What will Clinton say to ousted Honduran president?
Manuel Zelaya, July 5, 2009 Secretary Clinton will be meeting with Manuel Zelaya, the ousted Honduran president, this afternoon in what will be the highest level of interaction between Zelaya and the Obama administration since his June 28 ouster. What will Clinton say to him? Senior U.S. officials declined to tell the Washington Post ...
Secretary Clinton will be meeting with Manuel Zelaya, the ousted Honduran president, this afternoon in what will be the highest level of interaction between Zelaya and the Obama administration since his June 28 ouster.
What will Clinton say to him? Senior U.S. officials declined to tell the Washington Post what Clinton would say, other than reiterating the need for democratic and constitutional order in Honduras.
Clinton could threaten to pull the plug on U.S. aid, which is conditioned on Honduras’s maintaining its democratic system. Last week she implied that if the rule of law was reestablished in a “relatively short period of time,” aid to the country wouldn’t be in jeopardy. More than a week has passed since the coup, and two Zelaya supporters were killed Sunday, so it doesn’t look as if Honduras is meeting the conditions for aid.
The Obama administration still recognizes Zelaya as the official president of Honduras (and not Roberto Micheletti, the de facto president), so perhaps the U.S. government foresees Zelaya’s return to power. Clinton could perhaps suggest that he be returned to power if he meets certain demands, such as behaving lawfully and in line with the Honduran Constitution. Large chunks of Honduran society don’t want him back as president, though (not surprising given that he was taking illegal steps in an attempt to stay in office), so that idea probably won’t go over well in Honduras.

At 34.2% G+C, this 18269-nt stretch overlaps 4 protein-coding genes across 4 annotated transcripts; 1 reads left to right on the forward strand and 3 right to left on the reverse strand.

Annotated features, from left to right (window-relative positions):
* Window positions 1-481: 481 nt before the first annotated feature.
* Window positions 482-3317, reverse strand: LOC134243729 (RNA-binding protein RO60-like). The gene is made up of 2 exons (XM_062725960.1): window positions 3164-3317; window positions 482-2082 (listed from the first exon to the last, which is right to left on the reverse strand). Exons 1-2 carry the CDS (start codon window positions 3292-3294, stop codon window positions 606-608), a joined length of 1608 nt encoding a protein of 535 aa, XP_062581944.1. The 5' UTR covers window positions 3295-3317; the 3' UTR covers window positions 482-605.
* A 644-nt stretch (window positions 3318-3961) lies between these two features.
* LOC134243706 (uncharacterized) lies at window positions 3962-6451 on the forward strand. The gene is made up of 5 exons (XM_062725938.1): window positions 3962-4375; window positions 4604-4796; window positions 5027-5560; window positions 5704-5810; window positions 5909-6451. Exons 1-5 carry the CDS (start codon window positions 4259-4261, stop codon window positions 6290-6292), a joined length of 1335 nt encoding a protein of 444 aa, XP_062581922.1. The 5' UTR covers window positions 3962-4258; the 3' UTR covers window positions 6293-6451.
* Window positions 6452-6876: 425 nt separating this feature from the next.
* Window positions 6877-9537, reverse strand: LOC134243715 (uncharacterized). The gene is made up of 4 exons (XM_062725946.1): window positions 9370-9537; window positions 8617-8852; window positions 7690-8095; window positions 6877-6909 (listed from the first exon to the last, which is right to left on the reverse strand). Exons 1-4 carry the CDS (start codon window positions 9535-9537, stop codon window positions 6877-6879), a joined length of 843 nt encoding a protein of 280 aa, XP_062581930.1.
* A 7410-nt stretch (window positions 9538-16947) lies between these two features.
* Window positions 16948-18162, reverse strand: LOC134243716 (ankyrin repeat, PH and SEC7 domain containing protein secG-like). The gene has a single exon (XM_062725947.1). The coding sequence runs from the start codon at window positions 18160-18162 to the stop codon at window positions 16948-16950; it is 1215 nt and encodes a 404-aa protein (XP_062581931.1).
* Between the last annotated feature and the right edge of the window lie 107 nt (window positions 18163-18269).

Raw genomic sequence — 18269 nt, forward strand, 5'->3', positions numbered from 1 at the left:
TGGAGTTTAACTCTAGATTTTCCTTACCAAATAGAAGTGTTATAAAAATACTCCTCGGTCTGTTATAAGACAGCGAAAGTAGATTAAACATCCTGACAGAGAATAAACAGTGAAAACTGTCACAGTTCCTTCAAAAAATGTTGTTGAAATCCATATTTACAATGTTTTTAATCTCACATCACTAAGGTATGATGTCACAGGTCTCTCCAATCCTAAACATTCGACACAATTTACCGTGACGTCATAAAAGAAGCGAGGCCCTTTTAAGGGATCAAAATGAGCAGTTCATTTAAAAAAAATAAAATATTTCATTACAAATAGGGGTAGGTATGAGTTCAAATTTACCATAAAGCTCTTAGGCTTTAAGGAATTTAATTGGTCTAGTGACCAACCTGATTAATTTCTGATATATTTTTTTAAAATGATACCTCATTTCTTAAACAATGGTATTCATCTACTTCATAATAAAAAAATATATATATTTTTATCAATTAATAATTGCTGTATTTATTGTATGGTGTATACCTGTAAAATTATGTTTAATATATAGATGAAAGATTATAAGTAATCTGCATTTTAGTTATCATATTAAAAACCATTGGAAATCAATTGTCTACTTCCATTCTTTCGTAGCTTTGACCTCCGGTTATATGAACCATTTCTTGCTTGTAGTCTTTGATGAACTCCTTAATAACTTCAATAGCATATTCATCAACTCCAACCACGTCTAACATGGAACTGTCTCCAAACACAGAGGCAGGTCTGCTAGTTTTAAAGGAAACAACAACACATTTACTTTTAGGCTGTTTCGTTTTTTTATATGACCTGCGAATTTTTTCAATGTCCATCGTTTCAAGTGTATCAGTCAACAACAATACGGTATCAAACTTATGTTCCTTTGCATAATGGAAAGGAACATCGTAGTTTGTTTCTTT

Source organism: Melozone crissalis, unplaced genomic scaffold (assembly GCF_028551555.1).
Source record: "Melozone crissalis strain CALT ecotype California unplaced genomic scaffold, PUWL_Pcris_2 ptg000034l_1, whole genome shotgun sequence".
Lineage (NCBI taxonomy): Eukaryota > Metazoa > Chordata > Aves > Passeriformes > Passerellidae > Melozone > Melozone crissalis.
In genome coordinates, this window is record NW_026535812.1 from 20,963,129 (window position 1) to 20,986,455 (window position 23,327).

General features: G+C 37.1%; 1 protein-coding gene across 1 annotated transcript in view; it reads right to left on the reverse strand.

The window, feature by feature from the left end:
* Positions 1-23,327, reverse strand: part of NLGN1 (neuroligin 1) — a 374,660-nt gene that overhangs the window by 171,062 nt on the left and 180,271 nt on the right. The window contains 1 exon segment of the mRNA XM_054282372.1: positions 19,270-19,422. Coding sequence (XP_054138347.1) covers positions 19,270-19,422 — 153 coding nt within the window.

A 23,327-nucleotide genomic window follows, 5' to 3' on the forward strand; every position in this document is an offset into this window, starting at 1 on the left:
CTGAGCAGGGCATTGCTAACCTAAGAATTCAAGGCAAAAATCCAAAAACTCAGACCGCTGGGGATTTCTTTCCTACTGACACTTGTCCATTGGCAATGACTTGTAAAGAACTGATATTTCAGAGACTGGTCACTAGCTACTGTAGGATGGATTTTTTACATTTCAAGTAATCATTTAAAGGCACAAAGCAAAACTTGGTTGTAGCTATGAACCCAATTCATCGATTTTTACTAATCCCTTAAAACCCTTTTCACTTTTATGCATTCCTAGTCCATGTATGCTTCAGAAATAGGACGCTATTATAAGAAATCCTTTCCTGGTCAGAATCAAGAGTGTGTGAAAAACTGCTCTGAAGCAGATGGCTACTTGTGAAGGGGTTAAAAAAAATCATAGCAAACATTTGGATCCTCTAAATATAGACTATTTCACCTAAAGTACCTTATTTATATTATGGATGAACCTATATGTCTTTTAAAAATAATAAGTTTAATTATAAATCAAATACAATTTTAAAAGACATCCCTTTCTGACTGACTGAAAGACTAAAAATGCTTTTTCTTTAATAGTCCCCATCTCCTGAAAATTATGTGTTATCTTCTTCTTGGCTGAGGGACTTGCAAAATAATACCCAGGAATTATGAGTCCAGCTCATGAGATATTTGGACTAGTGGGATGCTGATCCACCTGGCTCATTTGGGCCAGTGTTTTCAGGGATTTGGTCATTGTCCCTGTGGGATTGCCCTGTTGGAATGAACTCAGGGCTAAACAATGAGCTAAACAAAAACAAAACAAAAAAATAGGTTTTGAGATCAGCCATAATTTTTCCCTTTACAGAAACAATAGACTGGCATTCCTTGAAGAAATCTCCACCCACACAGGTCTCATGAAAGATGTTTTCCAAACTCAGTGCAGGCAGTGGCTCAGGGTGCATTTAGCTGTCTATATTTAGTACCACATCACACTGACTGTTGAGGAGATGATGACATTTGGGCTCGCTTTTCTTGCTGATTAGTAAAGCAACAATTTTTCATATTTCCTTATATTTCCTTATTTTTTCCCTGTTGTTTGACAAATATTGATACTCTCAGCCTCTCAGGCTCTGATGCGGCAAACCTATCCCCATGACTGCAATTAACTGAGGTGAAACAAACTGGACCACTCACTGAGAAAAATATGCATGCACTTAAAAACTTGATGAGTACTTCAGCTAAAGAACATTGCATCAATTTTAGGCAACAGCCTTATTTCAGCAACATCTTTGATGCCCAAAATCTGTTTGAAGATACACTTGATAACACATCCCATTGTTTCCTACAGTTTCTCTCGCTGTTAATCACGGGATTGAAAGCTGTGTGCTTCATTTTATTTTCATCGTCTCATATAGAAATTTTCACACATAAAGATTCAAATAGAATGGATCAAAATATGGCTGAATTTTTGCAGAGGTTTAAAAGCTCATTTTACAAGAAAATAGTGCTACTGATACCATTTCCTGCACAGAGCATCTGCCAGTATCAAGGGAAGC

Clinton can insist on democratic and constitutional order, but how do you operationalize that? Should Zelaya be reinstated (because was unlawfully removed in a coup)? If he is reinstated, should Hondurans then go through the official democratic process of removing him from office if they so strongly want him out? Does it make sense to reinstate a man who didn’t want to follow the rule of law? Does it make sense to recognize a new president who didn’t follow the rule of law to get to power?
Clinton has a lot to think about between now and her afternoon meeting.
Photo: Oscar Galdamez/AFP/Getty Images
Preeti Aroon was copy chief at Foreign Policy from 2009-2016 and was an assistant editor from 2007-2009. Twitter: @pjaroonFP
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